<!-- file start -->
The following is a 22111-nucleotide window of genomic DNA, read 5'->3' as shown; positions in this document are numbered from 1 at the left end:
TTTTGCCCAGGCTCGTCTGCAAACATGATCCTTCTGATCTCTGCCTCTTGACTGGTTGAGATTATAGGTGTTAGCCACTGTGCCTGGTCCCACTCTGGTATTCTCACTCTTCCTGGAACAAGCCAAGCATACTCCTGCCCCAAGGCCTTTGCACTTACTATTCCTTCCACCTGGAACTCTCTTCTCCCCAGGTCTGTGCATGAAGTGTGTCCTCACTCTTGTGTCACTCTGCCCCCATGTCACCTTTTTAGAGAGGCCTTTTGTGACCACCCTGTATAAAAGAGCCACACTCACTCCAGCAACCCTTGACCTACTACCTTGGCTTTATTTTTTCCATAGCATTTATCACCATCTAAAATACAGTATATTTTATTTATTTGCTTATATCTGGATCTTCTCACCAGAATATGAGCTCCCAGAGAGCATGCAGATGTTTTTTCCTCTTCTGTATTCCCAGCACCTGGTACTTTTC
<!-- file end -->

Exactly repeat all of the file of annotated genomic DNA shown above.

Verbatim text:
The following is a 22111-nucleotide window of genomic DNA, read 5'->3' as shown; positions in this document are numbered from 1 at the left end:
TTTTGCCCAGGCTCGTCTGCAAACATGATCCTTCTGATCTCTGCCTCTTGACTGGTTGAGATTATAGGTGTTAGCCACTGTGCCTGGTCCCACTCTGGTATTCTCACTCTTCCTGGAACAAGCCAAGCATACTCCTGCCCCAAGGCCTTTGCACTTACTATTCCTTCCACCTGGAACTCTCTTCTCCCCAGGTCTGTGCATGAAGTGTGTCCTCACTCTTGTGTCACTCTGCCCCCATGTCACCTTTTTAGAGAGGCCTTTTGTGACCACCCTGTATAAAAGAGCCACACTCACTCCAGCAACCCTTGACCTACTACCTTGGCTTTATTTTTTCCATAGCATTTATCACCATCTAAAATACAGTATATTTTATTTATTTGCTTATATCTGGATCTTCTCACCAGAATATGAGCTCCCAGAGAGCATGCAGATGTTTTTTCCTCTTCTGTATTCCCAGCACCTGGTACTTTTC